Good news

Victoria-based Susan Sanford Blades's debut novel, Fake It So Real, earns awards and nominations

The novel takes an authentic, Munro-esque look at the lives of a former punk rocker and her family

By Emily Fagan
September 17, 2021
Good news

Victoria-based Susan Sanford Blades's debut novel, Fake It So Real, earns awards and nominations

The novel takes an authentic, Munro-esque look at the lives of a former punk rocker and her family

By Emily Fagan
Sep 17, 2021
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Good news

Victoria-based Susan Sanford Blades's debut novel, Fake It So Real, earns awards and nominations

The novel takes an authentic, Munro-esque look at the lives of a former punk rocker and her family

By Emily Fagan
September 17, 2021
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Victoria-based Susan Sanford Blades's debut novel, Fake It So Real, earns awards and nominations
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Susan Sanford Blades has always found her passion as a writer cultivated by her surroundings in Victoria. It was the first place she was ever supported by a community of writers, in her days working at the Malahat Review and completing her MFA in creative writing at the University of Victoria. So when she wrote her debut novel, it felt only natural for the tale of a former punk rocker and her daughters growing up to be set against the background of a city that had catalyzed her career.

As the one year anniversary of its publication approaches, Fake It So Real has already drawn a cacophony of critical acclaim. Sandford Blades’ book has already won the 2021 ReLit Award for novels and was shortlisted for the 2021 BC and Yukon Book Prizes Ethel Wilson Fiction Prize (with a winner to be announced on Sept. 25).

“I sometimes call it, like, a punk rock Alice Munro,” Sandford Blades said on the Capital Daily Podcast. “It kind of just focuses on the aspects of the women's lives: marriage, divorce, motherhood, and struggling with the patriarchy.”

But if Munro has been adopted as the city’s literary north star, you won’t see a stereotypical view of BC’s capital city within the pages of Sanford Blades’ Fake It So Real. She aimed to paint an unvarnished view of Victoria—one that brought out the authenticity of a place many view as a paradise. 

“I thought it was kind of interesting to set [the book] in a place that people don't see as being ready to have this gritty novel take place there,” Sanford Blades said.

“[But] whenever there's a place that a certain privileged few see as being a paradise, there's always this sort of undercurrent of people suffering to create this paradise—people experience paradise on the backs of others.”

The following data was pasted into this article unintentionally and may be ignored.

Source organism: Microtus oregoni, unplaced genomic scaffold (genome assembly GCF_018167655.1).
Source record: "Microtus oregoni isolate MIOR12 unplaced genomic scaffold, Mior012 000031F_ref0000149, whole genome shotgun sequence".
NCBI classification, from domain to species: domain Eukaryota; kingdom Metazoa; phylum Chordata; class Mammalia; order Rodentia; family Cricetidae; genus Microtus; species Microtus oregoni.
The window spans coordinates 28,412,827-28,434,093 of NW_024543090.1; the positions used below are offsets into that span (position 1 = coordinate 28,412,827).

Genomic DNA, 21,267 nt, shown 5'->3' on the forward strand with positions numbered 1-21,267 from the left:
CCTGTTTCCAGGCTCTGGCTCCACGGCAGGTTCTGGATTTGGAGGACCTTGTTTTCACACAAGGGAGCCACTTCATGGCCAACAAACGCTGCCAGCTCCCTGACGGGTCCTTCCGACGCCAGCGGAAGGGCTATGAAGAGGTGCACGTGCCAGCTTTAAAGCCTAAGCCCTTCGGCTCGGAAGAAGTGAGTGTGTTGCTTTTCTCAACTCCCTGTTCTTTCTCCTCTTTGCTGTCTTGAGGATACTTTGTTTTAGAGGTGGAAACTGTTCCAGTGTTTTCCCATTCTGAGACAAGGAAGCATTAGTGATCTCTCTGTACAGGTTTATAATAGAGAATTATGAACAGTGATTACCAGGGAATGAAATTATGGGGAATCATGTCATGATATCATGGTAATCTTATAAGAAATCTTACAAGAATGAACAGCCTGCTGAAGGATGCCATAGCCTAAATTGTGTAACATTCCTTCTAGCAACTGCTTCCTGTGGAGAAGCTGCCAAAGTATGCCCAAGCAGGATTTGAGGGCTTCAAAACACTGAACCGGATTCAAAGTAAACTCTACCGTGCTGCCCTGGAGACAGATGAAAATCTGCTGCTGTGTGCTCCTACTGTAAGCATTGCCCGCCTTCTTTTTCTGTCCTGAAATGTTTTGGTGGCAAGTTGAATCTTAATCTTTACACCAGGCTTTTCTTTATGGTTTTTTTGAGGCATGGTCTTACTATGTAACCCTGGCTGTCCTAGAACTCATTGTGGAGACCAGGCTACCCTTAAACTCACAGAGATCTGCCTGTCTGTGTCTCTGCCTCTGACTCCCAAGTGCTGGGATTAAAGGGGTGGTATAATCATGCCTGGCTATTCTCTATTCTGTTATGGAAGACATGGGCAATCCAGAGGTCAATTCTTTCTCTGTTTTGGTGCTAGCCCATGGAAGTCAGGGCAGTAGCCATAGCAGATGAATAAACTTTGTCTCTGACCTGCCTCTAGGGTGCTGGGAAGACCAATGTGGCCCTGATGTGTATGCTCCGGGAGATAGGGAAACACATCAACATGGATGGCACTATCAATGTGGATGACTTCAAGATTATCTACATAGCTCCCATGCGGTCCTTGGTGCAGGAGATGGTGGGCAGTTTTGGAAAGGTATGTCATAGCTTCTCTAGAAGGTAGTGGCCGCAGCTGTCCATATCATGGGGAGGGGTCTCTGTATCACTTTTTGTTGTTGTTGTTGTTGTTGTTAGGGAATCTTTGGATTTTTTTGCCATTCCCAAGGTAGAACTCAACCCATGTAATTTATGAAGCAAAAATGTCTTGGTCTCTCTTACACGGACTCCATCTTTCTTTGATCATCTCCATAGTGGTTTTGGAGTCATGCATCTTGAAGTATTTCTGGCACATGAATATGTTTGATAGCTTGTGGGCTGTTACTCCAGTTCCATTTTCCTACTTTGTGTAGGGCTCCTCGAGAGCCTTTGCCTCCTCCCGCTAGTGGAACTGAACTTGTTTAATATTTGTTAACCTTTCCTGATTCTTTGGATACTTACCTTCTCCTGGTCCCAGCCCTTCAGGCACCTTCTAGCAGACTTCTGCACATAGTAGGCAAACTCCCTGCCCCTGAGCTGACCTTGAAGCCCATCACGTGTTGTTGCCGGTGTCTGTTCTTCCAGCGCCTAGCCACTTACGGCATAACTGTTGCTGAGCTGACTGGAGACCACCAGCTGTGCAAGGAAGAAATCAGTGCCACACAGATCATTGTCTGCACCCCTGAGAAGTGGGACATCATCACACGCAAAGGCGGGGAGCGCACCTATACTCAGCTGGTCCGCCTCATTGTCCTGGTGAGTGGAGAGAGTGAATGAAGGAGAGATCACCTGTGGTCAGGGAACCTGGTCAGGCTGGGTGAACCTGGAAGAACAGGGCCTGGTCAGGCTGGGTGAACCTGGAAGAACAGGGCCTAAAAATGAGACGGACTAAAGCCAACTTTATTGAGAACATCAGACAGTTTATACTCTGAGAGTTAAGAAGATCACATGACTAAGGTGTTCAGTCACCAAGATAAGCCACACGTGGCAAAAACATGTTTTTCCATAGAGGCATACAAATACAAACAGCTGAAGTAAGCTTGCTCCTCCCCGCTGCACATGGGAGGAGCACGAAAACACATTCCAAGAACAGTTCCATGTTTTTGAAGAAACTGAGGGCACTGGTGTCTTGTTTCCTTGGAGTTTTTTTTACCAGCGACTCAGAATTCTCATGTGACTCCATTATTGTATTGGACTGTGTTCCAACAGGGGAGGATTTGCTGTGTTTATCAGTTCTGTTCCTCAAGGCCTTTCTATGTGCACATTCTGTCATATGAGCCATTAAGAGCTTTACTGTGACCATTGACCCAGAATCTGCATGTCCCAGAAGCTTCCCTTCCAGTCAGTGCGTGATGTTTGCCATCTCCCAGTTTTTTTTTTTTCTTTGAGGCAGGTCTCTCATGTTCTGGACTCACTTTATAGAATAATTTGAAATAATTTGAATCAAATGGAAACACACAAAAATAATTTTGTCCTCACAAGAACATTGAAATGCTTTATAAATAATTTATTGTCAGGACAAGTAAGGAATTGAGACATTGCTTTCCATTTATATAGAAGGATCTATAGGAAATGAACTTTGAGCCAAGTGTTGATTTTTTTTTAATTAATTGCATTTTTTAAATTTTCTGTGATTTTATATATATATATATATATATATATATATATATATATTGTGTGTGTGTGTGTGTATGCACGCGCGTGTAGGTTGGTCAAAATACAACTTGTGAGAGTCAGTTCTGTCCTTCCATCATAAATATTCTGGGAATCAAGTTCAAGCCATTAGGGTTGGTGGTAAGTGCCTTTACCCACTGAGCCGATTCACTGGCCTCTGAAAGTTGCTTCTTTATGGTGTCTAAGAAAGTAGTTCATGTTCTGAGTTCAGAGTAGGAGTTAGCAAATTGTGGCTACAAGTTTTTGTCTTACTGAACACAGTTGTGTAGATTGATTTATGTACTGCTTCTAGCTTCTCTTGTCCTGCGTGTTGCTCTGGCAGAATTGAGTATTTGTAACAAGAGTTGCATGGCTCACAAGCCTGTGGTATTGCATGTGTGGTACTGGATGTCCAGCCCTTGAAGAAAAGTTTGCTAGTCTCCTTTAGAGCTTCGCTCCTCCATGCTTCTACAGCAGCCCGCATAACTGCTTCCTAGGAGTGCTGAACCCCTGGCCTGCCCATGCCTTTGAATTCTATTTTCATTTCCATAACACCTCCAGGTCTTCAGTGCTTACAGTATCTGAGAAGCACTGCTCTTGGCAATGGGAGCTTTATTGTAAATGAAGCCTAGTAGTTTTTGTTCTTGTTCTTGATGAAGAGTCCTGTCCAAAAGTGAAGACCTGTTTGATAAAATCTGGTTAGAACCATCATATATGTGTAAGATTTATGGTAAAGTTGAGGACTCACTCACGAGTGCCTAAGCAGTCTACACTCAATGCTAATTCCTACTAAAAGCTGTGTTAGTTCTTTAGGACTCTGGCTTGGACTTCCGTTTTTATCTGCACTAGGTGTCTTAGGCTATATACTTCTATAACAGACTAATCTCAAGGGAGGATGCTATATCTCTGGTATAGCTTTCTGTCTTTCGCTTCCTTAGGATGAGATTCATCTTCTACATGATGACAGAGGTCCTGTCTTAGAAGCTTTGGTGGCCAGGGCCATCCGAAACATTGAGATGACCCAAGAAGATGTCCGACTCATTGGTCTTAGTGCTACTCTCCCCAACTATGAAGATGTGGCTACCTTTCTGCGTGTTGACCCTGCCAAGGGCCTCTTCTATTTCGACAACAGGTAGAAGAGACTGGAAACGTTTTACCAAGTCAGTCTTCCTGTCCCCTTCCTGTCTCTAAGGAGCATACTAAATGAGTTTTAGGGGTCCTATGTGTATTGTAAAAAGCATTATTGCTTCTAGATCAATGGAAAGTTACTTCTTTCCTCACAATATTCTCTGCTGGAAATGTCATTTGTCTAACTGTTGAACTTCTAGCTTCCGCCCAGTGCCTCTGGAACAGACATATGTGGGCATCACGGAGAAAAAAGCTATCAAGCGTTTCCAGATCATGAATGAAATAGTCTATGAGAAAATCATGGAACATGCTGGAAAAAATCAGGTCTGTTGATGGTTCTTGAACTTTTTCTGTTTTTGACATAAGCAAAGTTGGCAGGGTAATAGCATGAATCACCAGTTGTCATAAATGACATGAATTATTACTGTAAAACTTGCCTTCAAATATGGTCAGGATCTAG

Copies of Fake It So Real arriving in the mail. Photo: Submitted

Fake It So Real begins in June of 1983 when 21-year-old Gwen falls for Damian, a charismatic singer in a punk rock band. Seven years later, he unexpectedly leaves her on her own to raise their two daughters. Through the next five decades, the book follows Gwen and her daughters through their challenges, victories, and pitfalls in the shadow of Damian’s absence. 

Sanford Blades describes it as a “post-punk” novel, as it takes a unique look at the aftermath of a punk rock lifestyle. 

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She first began writing what would become Fake It So Real 10 years ago, initially as individual short stories about the youngest daughter, Meg. After writing several stories about Meg and her family, Sanford Blades realized she was interested in expanding this narrative and digging into the women’s lives even further, and began plotting out the book and writing chapters from Gwen and the older daughter Sara’s perspectives.

“I found it a lot easier to capture this story in small chunks than as a huge plotline,” Sanford Blades said. “I still don't really understand how people write novels traditionally.”

During the decade she spent writing this novel, Sanford Blades went to the University of Victoria for her MFA in creative writing. Her two years there, she says, allowed her to focus intensely on honing her work. As her thesis project, she submitted 10 chapters of the book that became Fake It So Real.

Although Sanford Blades says publishing a debut novel in the midst of a pandemic is no easy feat, Fake It So Real has been well received by critics and other authors.

In a blurb for the book, Alexander MacLeod, author of Light Lifting, wrote that although the lives of the women featured in Sanford Blades’ book are unlike the ones you’d find in an Alice Munro novel, the writers’ craft is the same: “vital, honest and unafraid.”

For those eager to hear more about the story and process behind Fake It So Real, Sanford Blades will be delivering an online reading and talk on the book on Sept. 26 from 7 to 8 pm. The free event will be hosted by Megan Cole from the BC and Yukon Book Prizes in partnership with WORD Vancouver.

In the meantime, Sanford Blades has begun work on her next book, which she says will likely be the coming-of-age story of a young girl in the 1990s searching for her birth mother. She hopes her work, and the realism it depicts, will help inspire other writers to pursue novels of their own.

“It can be really hard to persevere [as an author] because it's hard to get noticed,” she said.

Her advice for other writers? Just get writing, and trust your future self to revise it into something great, and “this sounds really cheesy,” she adds, “but don't give up.”

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